As for the question about connecting with the clothing itself, everyone expressed that they felt an even deeper connection with their item than before. Two people specifically said they now appreciate its emotional value even more and want to take better care of it in the future. We concluded that affective objects are very important and that it is a good thing if you know how to value those connections; they’re part of our personal rituals that help us make sense of our world.


Barthes, R. (1981) Camera Lucida. London: Vintage 

Csikszentmihalyi, M. (1993) 'Why we need things' in Lubar, S. and Kingery, D.W. (ed.) History from things: essays on material culture.Washington: Smithsonian Institution Press, pp. 21-29 

Designing participation

On Saturday I attended an informal workshop at The Royal College of Art called Designing Participation, which was led by PhD researcher Jack Champ from Kingston University. The objective of the workshop was to share ideas on how to engage participants during the research process. I joined the afternoon in hopes of getting some concrete ideas about what to keep in mind when planning workshops, and this is exactly what I left with. The things that came up during the afternoon will be useful in the planning stages of my own upcoming workshop.

The group was small but we had a good discussion about what to be aware of when organising workshops that engage people in your research. We discussed the topic in pairs based on mutual themes – my group’s connecting theme was empathy – and compiled a list of things to consider.

After writing down the key points on a big white balloon, we had a brief conclusive discussion with the other groups.

These are some of the things that came up:

Test it yourself. When you test potential workshop 
activities yourself you will have better understanding of 
what the participants are experiencing.

Be mindful of the researcher-research subject relationship. Does your presence affect the result and in what way?

Think about the space and atmosphere. What kind of mood do you want to set?

Do not start with the 'blank page' as this can feel very intimidating. Provide some stimuli as an introduction (e.g. 
visual imagery, music, objects, etc.) while still leaving 
space for people to create and interpret freely; there is 
a difference between offering stimuli and imposing 

Co-creation. In some cases you may want to engage in the 
activities together with the participants.


Investigative deconstruction

I am in the process of planning my next intervention, which will be a small focus group where Alice and I will test and develop the ideas for our upcoming poetry workshop. Because the haptic and visual senses are strongly linked to each other and to the emotion and memory processing parts of the brain, I think it is important to focus on both visual and tangible aspects in the upcoming workshop.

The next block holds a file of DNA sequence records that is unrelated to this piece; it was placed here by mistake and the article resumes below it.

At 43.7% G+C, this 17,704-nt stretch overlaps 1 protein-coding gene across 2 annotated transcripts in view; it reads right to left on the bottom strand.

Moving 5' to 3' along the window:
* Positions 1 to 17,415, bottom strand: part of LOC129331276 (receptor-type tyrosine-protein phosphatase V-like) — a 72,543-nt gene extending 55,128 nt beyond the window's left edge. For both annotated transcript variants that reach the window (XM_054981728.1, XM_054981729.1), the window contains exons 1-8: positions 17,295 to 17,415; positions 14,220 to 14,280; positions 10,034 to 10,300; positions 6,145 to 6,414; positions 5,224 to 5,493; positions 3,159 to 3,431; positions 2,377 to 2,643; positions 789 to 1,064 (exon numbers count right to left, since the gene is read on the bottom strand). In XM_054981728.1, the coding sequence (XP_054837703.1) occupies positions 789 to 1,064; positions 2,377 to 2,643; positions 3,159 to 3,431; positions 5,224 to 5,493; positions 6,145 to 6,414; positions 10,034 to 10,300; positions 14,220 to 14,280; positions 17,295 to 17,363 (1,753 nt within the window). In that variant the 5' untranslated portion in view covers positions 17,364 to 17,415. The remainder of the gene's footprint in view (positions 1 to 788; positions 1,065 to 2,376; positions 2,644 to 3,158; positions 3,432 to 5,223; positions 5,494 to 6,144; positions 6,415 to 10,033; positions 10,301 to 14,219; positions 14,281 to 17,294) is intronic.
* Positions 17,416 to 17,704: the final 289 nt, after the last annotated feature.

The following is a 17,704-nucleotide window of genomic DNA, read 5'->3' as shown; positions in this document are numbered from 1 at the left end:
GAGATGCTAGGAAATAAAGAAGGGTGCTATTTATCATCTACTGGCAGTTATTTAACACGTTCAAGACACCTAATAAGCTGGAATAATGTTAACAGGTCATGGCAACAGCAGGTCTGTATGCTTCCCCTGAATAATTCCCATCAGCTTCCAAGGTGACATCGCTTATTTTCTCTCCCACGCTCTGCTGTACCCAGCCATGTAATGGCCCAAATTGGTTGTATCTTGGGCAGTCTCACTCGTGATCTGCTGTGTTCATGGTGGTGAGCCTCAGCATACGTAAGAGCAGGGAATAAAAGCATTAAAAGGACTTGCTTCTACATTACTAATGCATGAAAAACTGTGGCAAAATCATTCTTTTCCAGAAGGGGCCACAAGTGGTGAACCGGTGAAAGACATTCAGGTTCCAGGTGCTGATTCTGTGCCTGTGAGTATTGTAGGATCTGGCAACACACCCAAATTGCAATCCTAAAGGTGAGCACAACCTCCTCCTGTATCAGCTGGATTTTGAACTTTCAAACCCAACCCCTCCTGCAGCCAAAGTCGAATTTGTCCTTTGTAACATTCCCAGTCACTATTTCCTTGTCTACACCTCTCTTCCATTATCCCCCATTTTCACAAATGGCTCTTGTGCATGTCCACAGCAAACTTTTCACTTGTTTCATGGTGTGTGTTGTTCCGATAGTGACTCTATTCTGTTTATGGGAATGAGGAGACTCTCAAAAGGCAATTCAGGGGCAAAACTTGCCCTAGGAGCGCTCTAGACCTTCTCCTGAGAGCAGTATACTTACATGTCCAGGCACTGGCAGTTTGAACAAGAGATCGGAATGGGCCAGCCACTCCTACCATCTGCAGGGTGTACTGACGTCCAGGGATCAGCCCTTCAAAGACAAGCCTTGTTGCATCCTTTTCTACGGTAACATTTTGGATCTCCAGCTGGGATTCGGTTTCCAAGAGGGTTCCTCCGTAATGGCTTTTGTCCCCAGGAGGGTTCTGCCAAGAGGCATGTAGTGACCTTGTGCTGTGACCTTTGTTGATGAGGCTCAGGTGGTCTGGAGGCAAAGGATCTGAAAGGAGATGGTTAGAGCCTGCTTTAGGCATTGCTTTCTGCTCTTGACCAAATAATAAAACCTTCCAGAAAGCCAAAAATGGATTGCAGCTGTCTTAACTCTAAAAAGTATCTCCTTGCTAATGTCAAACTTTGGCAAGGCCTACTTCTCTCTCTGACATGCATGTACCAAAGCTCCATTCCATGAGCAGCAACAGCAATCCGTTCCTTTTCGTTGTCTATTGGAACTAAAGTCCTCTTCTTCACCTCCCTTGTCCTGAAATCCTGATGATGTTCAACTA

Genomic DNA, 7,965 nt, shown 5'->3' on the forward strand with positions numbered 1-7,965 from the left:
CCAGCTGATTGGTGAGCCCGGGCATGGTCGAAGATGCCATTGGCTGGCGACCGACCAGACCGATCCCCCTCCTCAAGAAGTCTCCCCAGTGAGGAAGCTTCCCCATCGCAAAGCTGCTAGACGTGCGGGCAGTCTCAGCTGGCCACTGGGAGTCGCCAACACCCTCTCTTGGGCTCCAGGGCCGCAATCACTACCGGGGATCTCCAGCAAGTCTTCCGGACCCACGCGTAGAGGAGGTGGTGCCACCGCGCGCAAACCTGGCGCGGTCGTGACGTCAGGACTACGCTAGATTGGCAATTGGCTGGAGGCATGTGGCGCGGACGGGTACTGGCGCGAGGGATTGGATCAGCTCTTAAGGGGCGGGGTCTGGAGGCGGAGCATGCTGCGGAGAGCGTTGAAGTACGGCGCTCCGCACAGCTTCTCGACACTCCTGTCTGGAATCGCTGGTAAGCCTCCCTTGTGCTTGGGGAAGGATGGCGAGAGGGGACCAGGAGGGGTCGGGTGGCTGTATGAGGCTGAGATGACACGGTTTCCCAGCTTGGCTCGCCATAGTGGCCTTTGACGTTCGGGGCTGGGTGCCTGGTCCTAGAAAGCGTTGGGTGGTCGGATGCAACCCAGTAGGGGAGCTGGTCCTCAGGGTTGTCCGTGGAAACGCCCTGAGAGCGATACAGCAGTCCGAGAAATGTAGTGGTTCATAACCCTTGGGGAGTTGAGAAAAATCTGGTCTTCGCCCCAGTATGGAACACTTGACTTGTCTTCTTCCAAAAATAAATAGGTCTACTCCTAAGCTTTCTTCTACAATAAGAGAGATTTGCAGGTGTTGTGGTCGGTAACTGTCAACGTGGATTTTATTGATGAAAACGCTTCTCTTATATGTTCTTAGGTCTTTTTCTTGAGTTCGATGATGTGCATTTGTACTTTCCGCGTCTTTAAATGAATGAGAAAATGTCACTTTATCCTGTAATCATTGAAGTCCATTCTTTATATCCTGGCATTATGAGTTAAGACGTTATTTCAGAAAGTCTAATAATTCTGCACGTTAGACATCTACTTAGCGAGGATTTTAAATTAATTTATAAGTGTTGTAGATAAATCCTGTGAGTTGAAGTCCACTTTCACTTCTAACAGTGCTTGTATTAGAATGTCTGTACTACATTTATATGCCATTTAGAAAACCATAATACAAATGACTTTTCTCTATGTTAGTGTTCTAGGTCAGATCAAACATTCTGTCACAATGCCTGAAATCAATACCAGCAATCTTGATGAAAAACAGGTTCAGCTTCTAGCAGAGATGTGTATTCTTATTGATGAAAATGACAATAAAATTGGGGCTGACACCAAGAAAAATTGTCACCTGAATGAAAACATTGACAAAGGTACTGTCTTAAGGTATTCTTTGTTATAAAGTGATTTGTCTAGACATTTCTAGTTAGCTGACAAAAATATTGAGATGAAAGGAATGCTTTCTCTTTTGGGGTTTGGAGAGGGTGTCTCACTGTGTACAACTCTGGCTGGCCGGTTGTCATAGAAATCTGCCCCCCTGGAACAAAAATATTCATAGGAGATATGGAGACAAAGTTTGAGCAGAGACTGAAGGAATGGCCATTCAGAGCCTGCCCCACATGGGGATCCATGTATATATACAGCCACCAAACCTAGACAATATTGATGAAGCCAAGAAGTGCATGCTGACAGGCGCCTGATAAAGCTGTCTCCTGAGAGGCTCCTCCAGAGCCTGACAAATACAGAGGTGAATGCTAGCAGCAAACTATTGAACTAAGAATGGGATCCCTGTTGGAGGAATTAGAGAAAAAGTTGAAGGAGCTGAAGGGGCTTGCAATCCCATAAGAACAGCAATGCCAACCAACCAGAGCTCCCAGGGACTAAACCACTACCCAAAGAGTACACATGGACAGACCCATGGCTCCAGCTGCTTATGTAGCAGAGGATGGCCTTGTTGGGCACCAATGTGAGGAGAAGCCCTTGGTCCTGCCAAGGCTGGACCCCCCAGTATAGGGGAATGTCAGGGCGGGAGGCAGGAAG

When thinking about ways to structure the workshop I ended up playing around with ideas inspired by deconstruction and forensic investigation – partly sparked by a book called Vintage Details that I bought on impulse after my meeting with Alice Hiller – as potential approaches to the creative process. The idea is to visually deconstruct the garment and explore its details in relation to emotions and memories.

To test the idea in practice I experimented with it myself, again using the black dress, and photographed a few details that I then analysed visually.  I wrote down any words and thoughts that surfaced when ‘reading’ the detailed images both in a factual and fictional way. 

Picking apart the garment in this way allows for new associations and emotions to surface. I am looking forward to observing how people who do not continuously include visually creative processes in their daily lives might respond to this type of activity.


My personal experiment resulted in the following poem.

‘No strings’ you said 

so I carefully folded myself into your 





and stitched a neat little hem to hold the dust of 
future memories 

Until my fingers bled and ached 


It’s a complex weave  

delicate, uneven, tightly wound


The ghost of clothing: a thought

There are similarities between how Barthes (1981) describes the Photograph and the process of observing it, and looking at certain items of clothing or outfits. Much like a photograph refers to a moment frozen in time; something that once was there, worn clothing refers to a body that once inhabited it, or still regularly does. Worn clothing speaks: ‘There has been a body here’.

Worn clothing refers to a living body; flesh and bone, feelings, memories, identity. The more it has been worn the deeper the connection will be.

When looking at images of Frida Kahlo’s dresses in Self Portrait in a Velvet Dress: Frida’s Wardrobe (2007) – after recently finishing Camera Lucida (1981) – I cannot avoid thinking about the clothing in relation to the body that the items once adorned. The outfits subtly hint that also my clothes are in the process of becoming empty; devoid of me. Like the photograph, clothing becomes a referent to the passing of time.


Barthes, R. (1981) Camera Lucida. London: Vintage 

Rosenzweig D. and Rosenzweig, M. (ed.) (2008) Self Portrait in a Velvet Dress: Frida's wardrobe. San Fransisco: Chronicle Books LLC

Pages to fill

In the summer I contacted the editor of The Bare Minimum Mag, Abigail Jones, not about my MA project but regarding my clothing label and she said she was interested in working with me for the magazine so we decided to arrange a meeting and discuss things further.

On Saturday we finally met for a quick chat and coffee. After telling Abigail about my current MA project she said it sounds like something that would fit perfectly with the magazine’s style and spirit. I agreed with her fully. She asked if I would be interested in publishing some of my research as a story in the magazine so we ended up discussing the format and decided on a few preliminary details.